Healthcare, Marketing Top Small-Biz Hurdles for 2010

January 14, 2010

This article is included in these additional categories:

Brand Metrics | Financial Services | Local & Directories / Small Biz | Staffing

More than one-fourth of American small businesses say that paying for marketing expenses this year will be among their top challenges, according to a recent survey commissioned by CareerBuilder. This concern about marketing expenses is second only to the ever-present angst related to paying for health insurance.?

The study found that while small businesses are cautiously optimistic as they begin the new year, they are still preparing to face some hurdles. When asked what their organization’s top challenges would be for 2010, small businesses cited:

  • Cost of health insurance – 42%
  • Marketing expenses and building awareness – 26%
  • Attracting and hiring top talent – 22%
  • Government regulations – 21%
  • Gaining access to credit – 11%

Trouble Accessing Credit

Even with the economy on the mend, the study found that many small businesses are still feeling the pinch of the recession. About one-third? (34%) of small businesses (organizations with 500 employees or less) do not think or are unsure if their companies will be able to access the credit needed in 2010. Moreover, 15% of small businesses say that an inability to access credit this year will prevent them from adding headcount and, most likely, investing in other things as well.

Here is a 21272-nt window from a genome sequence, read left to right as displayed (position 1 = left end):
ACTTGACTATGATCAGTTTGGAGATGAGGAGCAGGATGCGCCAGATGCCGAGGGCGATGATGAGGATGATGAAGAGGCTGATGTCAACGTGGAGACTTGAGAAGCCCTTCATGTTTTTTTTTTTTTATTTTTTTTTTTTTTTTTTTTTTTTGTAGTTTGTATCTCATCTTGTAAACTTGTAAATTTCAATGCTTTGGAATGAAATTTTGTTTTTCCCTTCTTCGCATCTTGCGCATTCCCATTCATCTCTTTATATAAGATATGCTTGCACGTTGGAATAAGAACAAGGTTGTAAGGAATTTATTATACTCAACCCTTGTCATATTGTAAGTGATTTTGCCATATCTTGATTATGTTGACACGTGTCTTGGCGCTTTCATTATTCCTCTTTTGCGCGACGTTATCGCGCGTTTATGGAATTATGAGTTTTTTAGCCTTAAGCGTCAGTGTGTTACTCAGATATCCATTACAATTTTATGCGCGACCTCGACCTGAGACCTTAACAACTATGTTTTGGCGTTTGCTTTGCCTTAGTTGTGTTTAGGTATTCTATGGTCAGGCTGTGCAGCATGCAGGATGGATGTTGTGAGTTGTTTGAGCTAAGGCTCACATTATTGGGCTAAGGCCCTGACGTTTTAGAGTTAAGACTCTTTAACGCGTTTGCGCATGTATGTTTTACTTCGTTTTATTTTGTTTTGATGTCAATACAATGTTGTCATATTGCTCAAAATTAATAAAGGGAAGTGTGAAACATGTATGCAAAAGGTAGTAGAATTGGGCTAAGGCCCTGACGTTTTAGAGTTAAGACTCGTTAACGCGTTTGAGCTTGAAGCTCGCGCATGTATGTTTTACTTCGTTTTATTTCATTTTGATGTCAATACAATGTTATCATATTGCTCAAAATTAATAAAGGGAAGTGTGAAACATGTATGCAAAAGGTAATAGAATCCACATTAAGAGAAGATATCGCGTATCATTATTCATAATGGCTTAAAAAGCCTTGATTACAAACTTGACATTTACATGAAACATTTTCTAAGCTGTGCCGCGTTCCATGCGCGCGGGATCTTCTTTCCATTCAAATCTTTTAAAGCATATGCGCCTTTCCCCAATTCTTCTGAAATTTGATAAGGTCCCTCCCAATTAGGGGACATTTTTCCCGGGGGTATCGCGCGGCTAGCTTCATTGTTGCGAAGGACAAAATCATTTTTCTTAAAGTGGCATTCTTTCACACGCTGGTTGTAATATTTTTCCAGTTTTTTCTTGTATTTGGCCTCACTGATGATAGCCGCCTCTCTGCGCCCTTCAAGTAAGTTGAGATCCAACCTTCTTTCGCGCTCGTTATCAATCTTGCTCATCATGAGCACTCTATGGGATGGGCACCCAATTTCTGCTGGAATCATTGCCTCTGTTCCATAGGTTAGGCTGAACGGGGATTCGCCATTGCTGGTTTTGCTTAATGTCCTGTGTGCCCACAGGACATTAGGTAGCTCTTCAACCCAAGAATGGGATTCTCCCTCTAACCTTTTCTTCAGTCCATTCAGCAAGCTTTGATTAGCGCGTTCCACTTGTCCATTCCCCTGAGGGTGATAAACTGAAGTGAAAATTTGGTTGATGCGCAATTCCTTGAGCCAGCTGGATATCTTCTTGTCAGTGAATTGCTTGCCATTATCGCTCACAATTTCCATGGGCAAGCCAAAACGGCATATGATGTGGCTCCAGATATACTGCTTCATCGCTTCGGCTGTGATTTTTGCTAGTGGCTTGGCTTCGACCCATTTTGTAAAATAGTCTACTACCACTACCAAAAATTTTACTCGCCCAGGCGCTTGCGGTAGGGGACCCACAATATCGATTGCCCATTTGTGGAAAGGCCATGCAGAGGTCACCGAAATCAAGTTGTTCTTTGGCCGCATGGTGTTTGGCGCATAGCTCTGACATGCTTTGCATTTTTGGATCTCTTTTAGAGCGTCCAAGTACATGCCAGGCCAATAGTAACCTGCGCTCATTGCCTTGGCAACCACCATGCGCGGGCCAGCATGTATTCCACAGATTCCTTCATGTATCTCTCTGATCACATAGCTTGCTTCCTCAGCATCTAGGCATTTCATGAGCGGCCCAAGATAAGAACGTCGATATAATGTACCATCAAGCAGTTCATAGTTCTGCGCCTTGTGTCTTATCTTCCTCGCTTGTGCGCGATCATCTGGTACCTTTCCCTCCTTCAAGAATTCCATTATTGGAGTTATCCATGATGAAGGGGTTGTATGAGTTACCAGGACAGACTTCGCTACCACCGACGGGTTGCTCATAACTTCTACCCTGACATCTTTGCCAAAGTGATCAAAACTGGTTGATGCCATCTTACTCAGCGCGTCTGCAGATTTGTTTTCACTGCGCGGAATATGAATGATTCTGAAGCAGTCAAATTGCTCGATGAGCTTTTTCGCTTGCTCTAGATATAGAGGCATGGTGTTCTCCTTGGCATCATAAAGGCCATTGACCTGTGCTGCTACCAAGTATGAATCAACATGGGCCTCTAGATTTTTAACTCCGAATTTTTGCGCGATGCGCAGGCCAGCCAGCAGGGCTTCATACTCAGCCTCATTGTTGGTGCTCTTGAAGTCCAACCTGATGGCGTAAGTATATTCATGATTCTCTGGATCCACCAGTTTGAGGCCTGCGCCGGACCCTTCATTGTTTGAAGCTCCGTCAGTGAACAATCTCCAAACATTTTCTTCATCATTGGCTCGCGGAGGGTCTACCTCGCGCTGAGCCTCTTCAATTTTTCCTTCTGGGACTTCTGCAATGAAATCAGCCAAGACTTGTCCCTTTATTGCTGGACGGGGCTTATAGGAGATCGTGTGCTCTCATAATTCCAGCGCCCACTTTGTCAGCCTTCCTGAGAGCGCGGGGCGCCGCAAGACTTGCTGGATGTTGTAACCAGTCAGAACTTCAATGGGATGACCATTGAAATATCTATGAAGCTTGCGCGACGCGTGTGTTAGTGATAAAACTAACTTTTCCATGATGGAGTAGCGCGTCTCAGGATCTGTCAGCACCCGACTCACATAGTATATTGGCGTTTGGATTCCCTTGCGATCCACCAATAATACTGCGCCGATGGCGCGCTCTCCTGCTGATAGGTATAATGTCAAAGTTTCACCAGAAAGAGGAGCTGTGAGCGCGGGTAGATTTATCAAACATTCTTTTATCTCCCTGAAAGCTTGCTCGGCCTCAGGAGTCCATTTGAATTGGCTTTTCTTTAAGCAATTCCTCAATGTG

In terms of past challenges faced, 17% of survey respondents reported they were unable to access the credit needed to support their businesses in 2009, while more than one-fourth (26%) of those companies who could not obtain credit were unable to add employees. On a positive note, of those companies who were able to access credit last year, 73% were able to hire new employees.

“While small businesses were hit hard during this recession, they will play a vital role as the economy bounces back,” said Brent Rasmussen, president of CareerBuilder North America. “After past recessions, small businesses re-energized the economy by driving innovation and putting people back to work. The majority of small businesses we talked to say they are confident they will not lose their businesses in 2010, and many are hopeful that they will be able to add staff to support their bottom lines and remain competitive.”

About the survey: The survey was conducted online within the US by Harris Interactive on behalf of among 1,481 US small-business employers (employed full-time; not self-employed; non-government) ages 18 and over from November 5 – November 23, 200.

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